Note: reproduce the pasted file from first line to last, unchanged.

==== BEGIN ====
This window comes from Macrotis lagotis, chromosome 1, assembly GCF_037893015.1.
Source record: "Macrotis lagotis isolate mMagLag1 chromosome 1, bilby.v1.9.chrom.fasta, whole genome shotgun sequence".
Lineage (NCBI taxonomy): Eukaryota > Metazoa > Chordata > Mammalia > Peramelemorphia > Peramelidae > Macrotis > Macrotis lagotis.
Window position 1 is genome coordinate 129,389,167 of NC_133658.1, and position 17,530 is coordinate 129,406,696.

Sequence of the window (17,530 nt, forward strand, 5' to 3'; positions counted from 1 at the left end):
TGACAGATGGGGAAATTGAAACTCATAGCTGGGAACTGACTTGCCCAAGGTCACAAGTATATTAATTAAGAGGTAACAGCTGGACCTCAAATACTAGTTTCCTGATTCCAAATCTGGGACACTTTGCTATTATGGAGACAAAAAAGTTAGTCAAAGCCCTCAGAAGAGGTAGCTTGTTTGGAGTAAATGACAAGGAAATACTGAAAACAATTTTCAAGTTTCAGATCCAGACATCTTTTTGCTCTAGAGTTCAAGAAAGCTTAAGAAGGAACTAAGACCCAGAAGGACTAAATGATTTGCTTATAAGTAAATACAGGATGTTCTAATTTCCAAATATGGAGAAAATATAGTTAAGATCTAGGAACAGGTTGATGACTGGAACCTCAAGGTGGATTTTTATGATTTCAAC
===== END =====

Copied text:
This window comes from Macrotis lagotis, chromosome 1, assembly GCF_037893015.1.
Source record: "Macrotis lagotis isolate mMagLag1 chromosome 1, bilby.v1.9.chrom.fasta, whole genome shotgun sequence".
Lineage (NCBI taxonomy): Eukaryota > Metazoa > Chordata > Mammalia > Peramelemorphia > Peramelidae > Macrotis > Macrotis lagotis.
Window position 1 is genome coordinate 129,389,167 of NC_133658.1, and position 17,530 is coordinate 129,406,696.

Sequence of the window (17,530 nt, forward strand, 5' to 3'; positions counted from 1 at the left end):
TGACAGATGGGGAAATTGAAACTCATAGCTGGGAACTGACTTGCCCAAGGTCACAAGTATATTAATTAAGAGGTAACAGCTGGACCTCAAATACTAGTTTCCTGATTCCAAATCTGGGACACTTTGCTATTATGGAGACAAAAAAGTTAGTCAAAGCCCTCAGAAGAGGTAGCTTGTTTGGAGTAAATGACAAGGAAATACTGAAAACAATTTTCAAGTTTCAGATCCAGACATCTTTTTGCTCTAGAGTTCAAGAAAGCTTAAGAAGGAACTAAGACCCAGAAGGACTAAATGATTTGCTTATAAGTAAATACAGGATGTTCTAATTTCCAAATATGGAGAAAATATAGTTAAGATCTAGGAACAGGTTGATGACTGGAACCTCAAGGTGGATTTTTATGATTTCAAC